Most importantly, it takes courage to believe that there is a way in. The person who stays on the outside of a difficult situation and says: “It’s hopeless, there is no solution,” has nothing to offer in terms of helping the situation. To believe there is a way in, one must then be responsible for that opinion. No one is daydreaming. Daydreamers do not act. People who believe in a solution work to make that solution a reality and unless you can find a way to help, you who call yourself a lover (i.e. amateur) of the art form, then leave those of us alone who are trying to do something about the difficulties of our field. To be truly optimistic one needs faith that there is a solution, requires courage to find that solution, and the patience to see it through. It is what “we professionals and aspiring professionals” do every day.
And since you have little idea about what we active professionals and aspiring professionals do, and since you do not have the wherewithal to face the music so to speak, from what authority do you speak?
That’s why, reading your post, I could not believe you were refering to this guy Kaufmann as a great singer. I heard him live in Germany and he is nothing more than a bureaucrat of singing with a faulty technique.
I have heard him too, and like many who came before him, he is far from perfect. His vocal technique is imperfect, and I have personally criticized his choice of repertoire. But that aside, he is an inspiring musician who understands the relationship of text and music and how to imbue it with his humanity. I believe he could become a legendary singer if he had better vocal technique and if he chose appropriate repertoire. His imperfections do not make him a dilettante. I am able to criticize what he does wrong and still be able to recognize what aspects of his total package are commendable. You as a side-liner have the luxury of making black and white judgments. Professionals who understand the complexity of the field must have a nuanced sense of criticism.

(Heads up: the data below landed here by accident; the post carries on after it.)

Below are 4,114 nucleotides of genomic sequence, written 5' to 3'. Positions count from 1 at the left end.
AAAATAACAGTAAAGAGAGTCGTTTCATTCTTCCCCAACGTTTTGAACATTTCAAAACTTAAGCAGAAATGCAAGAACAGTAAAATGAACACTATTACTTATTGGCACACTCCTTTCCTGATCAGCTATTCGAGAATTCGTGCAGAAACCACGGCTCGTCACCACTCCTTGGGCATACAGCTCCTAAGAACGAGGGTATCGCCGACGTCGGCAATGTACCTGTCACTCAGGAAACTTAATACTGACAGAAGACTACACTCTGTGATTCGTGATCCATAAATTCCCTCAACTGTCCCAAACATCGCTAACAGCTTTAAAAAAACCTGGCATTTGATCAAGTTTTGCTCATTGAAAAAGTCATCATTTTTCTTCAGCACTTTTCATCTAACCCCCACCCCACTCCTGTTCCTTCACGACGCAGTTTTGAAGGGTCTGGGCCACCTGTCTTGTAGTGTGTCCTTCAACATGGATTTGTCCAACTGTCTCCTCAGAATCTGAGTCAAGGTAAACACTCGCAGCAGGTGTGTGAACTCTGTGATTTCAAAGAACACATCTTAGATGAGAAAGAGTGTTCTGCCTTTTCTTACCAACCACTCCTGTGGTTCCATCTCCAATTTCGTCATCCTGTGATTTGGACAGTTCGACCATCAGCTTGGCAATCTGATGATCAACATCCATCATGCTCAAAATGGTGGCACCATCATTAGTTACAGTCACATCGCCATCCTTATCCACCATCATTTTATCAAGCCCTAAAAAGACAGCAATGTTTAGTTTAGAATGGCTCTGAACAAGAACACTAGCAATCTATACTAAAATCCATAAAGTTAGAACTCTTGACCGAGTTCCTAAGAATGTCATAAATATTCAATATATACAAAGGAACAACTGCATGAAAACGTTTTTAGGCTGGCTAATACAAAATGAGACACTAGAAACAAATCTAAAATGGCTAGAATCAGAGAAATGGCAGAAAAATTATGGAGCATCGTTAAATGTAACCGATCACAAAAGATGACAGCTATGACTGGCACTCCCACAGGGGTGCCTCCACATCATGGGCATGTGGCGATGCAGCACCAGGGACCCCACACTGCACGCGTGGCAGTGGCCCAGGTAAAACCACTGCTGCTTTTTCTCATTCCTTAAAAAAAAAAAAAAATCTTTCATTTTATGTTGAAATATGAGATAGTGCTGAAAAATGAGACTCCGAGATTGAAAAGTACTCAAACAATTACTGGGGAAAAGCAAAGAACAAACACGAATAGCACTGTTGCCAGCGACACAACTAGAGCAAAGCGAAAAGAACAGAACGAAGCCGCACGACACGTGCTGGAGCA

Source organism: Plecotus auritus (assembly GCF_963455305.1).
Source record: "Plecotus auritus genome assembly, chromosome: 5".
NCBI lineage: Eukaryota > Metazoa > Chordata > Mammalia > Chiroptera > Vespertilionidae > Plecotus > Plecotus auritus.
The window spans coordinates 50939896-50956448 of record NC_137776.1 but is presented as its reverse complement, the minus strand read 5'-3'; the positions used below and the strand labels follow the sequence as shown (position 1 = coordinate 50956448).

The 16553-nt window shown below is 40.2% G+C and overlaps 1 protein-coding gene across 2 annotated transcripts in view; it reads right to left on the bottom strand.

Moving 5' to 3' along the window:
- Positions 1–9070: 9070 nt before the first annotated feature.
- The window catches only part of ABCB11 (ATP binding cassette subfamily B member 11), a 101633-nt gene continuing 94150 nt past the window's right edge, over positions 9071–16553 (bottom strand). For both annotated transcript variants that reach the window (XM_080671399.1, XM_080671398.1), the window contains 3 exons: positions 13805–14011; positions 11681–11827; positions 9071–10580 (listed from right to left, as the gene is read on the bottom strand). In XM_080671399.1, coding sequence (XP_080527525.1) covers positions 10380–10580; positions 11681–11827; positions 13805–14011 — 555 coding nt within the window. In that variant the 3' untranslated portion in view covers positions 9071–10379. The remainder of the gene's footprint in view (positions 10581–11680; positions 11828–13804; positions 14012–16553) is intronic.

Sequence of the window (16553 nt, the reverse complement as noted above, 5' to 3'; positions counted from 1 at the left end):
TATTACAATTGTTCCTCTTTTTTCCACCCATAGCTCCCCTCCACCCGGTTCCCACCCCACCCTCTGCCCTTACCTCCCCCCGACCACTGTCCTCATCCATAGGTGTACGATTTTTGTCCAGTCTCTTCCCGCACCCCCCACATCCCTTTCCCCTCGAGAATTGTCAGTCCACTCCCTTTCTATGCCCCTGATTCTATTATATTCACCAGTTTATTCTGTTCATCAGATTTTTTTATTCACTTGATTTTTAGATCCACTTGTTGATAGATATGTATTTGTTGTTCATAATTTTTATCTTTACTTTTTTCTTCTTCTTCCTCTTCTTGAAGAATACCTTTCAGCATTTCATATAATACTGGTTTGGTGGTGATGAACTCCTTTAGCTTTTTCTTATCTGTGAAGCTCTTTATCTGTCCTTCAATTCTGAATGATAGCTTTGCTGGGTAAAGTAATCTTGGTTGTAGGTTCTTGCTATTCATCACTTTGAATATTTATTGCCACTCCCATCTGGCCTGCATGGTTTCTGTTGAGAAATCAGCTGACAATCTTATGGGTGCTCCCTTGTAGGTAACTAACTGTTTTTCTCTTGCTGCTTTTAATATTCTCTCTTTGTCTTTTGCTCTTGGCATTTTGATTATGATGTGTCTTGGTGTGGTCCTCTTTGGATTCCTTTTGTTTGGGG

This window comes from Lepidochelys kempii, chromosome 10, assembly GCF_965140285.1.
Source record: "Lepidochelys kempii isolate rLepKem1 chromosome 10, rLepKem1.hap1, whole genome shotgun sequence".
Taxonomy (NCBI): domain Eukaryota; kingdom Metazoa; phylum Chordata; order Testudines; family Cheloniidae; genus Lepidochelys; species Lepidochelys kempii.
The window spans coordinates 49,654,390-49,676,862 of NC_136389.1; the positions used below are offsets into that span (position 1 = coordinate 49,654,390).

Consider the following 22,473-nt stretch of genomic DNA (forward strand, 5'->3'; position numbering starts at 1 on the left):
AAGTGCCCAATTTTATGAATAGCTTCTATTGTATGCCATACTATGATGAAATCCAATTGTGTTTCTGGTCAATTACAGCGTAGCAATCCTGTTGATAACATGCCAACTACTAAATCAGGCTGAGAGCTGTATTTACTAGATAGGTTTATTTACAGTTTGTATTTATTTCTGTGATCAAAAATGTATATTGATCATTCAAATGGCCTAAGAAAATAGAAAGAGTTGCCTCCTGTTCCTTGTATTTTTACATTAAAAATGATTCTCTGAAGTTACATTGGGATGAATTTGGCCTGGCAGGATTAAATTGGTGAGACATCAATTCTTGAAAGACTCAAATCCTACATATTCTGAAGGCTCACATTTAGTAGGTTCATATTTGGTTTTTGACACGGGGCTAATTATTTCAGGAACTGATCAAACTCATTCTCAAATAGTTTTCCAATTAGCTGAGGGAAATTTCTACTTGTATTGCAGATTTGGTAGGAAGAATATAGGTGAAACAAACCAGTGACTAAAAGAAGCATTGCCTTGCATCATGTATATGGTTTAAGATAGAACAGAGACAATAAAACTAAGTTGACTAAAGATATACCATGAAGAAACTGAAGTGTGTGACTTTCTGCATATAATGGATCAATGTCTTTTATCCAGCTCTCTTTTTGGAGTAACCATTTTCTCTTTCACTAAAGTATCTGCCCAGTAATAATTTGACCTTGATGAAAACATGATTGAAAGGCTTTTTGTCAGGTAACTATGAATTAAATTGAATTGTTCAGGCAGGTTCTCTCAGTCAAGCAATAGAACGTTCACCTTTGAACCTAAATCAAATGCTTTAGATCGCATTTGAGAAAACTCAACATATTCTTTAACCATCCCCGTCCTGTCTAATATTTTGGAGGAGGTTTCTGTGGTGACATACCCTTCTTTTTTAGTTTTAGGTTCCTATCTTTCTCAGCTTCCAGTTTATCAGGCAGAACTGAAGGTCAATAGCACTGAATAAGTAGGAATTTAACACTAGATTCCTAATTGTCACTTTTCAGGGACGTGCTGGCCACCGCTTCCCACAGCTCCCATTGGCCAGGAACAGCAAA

There are hundreds of those singers I call “bureaucrats of singing” in those opera companies in Germany, Switzerland and Austria, singing roles they don’t like at all (or have not the voice and preparation to sing) because they have to.
Let’s face it: very few are in position to chose what they are gonna sing. And being not in position to decide what one is going to sing is slavery to me. That’s why I would never even think of an operatic career. And I’m happier this way. I can lead a peaceful life, with financial safety, time to travel and I can really feel free to sing with pleasure. I would never be glad to submit myself to intendants, conductors or the worse type of worm infesting opera world today, stage directors, just because I need to make money.
Your argument is at least hypocritical. You like your financial safety and all the pleasures it brings you. Is your job absolutely perfect without any downsides? Are there not things about your job that you wish were better? Yet you do it and you revel in it. Why not allow the singers to deal with the negative issues in their own field and allow them their happiness. No one forces anyone to be a singer. Singers who are inspired to sing chose to do their job with all the negatives that come with it. I am a strong critic of the excesses and idiocies of opera, but I seek solutions. I actively do several things every day to better my field. If you love this field than subsidize it in some way instead of vilifying every thing about it.
I understand being optimistic is a comprehensible necessity. Otherwise, half of global population would have comitted suicide. However, ignoring reality and fueling hopes in vain is something I cannot put up with. Let’s put the cards on the table. All of them.
You show knowledge of showbusiness and you must know a handful of singers in desperation. Sometimes too late to turn the course of their lives…